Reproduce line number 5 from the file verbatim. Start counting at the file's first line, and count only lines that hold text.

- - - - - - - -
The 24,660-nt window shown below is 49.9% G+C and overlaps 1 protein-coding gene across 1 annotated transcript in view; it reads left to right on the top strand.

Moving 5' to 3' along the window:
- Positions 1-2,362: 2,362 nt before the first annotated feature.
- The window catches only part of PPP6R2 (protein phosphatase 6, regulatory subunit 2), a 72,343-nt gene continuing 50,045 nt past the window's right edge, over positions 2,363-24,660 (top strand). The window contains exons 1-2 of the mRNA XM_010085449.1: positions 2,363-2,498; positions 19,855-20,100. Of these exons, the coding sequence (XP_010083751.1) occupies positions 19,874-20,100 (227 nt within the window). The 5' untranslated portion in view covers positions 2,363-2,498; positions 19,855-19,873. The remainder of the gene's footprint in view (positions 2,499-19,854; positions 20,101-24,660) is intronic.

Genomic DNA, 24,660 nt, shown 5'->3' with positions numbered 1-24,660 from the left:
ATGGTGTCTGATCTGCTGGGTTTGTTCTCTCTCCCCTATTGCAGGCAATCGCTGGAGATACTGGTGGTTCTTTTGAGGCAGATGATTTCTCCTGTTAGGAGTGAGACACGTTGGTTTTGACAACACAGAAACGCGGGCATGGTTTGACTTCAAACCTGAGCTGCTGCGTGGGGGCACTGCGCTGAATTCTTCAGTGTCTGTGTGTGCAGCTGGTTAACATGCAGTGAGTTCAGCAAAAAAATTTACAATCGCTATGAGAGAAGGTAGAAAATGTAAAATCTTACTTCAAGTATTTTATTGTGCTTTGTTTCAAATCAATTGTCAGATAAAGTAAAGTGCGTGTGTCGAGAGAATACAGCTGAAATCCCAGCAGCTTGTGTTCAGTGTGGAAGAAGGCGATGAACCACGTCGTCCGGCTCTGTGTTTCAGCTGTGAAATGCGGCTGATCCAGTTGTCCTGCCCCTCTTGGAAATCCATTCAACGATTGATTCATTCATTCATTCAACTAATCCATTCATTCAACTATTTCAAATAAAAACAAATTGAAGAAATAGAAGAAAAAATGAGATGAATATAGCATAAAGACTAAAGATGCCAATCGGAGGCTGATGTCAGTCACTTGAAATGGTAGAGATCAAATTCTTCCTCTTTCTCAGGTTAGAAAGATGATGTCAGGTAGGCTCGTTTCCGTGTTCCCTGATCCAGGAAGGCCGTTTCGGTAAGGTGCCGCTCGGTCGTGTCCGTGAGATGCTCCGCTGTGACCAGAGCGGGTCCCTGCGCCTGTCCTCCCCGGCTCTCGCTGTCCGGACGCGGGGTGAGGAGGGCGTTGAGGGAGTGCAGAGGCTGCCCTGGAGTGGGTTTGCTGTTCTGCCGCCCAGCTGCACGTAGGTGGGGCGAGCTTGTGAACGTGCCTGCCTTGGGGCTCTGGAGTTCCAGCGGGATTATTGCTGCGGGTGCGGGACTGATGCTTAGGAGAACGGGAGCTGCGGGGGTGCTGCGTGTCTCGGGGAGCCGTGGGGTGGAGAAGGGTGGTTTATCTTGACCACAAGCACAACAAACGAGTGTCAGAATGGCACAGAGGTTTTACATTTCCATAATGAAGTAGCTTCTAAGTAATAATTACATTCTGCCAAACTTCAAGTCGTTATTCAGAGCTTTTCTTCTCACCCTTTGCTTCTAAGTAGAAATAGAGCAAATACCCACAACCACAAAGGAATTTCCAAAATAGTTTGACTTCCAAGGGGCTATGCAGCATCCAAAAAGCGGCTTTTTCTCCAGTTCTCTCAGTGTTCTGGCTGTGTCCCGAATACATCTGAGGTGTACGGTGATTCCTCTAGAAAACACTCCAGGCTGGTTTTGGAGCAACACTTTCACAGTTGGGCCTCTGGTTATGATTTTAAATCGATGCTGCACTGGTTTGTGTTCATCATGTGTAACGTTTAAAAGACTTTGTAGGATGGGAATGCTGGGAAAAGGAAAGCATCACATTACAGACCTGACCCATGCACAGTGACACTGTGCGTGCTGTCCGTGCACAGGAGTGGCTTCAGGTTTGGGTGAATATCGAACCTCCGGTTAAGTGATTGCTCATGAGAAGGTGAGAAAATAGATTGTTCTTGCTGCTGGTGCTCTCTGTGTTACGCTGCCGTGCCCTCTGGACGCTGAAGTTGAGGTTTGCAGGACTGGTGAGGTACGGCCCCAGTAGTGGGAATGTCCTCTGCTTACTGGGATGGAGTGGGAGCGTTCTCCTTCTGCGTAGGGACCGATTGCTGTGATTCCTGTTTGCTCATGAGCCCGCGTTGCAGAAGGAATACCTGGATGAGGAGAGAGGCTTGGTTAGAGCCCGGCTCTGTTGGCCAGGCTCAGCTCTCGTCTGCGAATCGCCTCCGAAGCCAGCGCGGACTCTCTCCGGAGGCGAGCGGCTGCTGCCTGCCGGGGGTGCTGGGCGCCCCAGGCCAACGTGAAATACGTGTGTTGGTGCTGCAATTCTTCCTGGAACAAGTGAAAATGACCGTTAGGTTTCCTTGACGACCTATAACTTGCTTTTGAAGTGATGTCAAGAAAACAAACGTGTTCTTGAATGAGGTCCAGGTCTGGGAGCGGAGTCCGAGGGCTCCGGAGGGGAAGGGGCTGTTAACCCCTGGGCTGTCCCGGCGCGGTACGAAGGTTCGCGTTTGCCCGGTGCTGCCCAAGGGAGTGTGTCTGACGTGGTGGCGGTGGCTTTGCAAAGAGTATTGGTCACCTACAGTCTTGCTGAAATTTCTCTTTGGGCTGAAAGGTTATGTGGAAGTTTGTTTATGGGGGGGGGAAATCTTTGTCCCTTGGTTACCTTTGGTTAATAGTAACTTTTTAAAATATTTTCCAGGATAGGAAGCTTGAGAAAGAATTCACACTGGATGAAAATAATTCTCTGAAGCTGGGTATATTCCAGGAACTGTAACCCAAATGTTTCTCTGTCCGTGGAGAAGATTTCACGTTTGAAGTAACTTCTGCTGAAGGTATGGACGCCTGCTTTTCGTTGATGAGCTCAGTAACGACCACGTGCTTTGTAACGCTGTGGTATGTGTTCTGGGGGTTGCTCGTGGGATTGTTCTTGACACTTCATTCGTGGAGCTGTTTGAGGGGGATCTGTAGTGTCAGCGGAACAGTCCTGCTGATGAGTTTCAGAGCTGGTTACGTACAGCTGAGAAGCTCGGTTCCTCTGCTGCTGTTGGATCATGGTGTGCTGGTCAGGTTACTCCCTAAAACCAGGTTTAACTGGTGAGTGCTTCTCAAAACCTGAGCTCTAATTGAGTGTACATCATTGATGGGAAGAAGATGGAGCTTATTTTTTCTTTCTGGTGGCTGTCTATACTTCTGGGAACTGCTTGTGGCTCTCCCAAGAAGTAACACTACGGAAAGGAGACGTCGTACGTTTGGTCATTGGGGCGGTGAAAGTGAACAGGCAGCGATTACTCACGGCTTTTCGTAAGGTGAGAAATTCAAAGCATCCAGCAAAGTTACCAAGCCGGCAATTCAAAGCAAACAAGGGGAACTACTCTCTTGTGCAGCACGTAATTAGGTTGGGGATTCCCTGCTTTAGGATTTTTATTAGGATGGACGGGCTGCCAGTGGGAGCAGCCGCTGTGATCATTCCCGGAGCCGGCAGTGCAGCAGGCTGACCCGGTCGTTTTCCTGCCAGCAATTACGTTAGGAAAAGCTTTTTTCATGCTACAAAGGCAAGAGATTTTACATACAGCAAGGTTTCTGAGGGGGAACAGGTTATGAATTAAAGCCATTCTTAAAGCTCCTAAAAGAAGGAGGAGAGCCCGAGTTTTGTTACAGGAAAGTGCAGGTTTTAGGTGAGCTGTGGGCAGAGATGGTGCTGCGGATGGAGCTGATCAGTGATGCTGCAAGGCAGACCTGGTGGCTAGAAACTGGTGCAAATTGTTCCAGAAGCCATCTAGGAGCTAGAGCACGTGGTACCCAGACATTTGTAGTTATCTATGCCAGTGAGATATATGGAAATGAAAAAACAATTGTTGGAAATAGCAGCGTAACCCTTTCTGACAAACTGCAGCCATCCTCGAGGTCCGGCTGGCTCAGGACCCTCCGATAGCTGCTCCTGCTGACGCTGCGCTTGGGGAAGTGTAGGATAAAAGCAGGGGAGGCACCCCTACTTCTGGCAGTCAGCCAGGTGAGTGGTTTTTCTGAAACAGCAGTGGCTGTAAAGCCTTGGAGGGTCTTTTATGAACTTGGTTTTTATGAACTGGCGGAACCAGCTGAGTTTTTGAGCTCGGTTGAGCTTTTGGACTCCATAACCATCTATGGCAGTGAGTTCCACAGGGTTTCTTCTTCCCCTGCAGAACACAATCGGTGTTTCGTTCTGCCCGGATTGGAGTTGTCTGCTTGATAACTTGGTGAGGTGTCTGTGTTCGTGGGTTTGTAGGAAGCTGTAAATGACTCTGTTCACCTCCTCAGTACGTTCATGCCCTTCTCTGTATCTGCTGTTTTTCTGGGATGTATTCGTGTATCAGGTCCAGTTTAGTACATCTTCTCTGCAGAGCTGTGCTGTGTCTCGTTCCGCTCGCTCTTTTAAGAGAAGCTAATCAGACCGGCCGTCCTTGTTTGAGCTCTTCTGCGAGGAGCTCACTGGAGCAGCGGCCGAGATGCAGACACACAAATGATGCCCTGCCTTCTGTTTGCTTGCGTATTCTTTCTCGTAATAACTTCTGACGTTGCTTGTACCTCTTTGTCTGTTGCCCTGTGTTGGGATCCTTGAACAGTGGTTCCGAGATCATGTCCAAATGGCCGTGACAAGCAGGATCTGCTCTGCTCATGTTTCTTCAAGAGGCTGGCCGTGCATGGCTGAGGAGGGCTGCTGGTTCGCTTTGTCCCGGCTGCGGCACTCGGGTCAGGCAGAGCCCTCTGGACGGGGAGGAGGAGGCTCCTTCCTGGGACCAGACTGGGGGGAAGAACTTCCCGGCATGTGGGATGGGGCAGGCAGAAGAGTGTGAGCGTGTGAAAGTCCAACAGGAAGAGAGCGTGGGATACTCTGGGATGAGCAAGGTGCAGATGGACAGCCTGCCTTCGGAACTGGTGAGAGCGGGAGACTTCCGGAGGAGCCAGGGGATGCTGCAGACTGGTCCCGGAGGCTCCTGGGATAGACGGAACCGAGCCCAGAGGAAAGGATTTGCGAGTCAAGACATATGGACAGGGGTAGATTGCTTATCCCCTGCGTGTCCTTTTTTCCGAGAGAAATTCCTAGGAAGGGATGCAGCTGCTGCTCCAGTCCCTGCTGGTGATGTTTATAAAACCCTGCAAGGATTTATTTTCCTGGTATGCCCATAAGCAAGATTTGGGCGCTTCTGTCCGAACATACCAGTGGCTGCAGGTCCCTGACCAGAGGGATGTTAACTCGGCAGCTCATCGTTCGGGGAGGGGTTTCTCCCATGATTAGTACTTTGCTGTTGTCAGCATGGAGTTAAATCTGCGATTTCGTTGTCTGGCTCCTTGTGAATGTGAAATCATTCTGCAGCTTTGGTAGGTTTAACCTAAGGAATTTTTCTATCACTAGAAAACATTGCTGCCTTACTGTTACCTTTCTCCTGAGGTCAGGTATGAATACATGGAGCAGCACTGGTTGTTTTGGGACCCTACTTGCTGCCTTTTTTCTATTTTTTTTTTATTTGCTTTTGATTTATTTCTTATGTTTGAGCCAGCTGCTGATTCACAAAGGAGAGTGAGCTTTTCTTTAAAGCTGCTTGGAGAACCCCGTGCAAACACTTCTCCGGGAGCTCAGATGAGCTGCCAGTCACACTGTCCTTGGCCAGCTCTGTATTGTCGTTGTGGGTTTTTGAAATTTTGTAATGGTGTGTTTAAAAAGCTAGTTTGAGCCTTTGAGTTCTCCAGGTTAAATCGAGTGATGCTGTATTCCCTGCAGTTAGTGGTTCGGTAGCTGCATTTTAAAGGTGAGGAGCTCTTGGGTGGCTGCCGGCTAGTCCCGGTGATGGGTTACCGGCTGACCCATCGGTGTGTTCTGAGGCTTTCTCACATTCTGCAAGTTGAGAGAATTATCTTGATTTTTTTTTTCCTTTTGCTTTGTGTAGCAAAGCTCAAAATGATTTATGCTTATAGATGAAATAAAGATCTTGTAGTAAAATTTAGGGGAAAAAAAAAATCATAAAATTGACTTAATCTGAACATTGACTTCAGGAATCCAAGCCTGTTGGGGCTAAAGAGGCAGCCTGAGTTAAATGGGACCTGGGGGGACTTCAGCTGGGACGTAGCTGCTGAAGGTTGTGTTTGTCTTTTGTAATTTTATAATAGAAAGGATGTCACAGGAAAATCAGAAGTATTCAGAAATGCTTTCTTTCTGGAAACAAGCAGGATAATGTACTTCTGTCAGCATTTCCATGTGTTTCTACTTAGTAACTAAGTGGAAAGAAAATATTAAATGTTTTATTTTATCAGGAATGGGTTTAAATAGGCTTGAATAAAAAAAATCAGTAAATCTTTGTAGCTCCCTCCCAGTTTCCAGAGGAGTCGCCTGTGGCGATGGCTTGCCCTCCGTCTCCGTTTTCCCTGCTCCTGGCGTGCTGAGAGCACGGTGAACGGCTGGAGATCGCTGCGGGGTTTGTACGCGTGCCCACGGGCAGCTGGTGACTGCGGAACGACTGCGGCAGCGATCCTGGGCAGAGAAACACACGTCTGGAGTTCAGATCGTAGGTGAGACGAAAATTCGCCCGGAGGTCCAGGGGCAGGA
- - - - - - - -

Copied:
Genomic DNA, 24,660 nt, shown 5'->3' with positions numbered 1-24,660 from the left: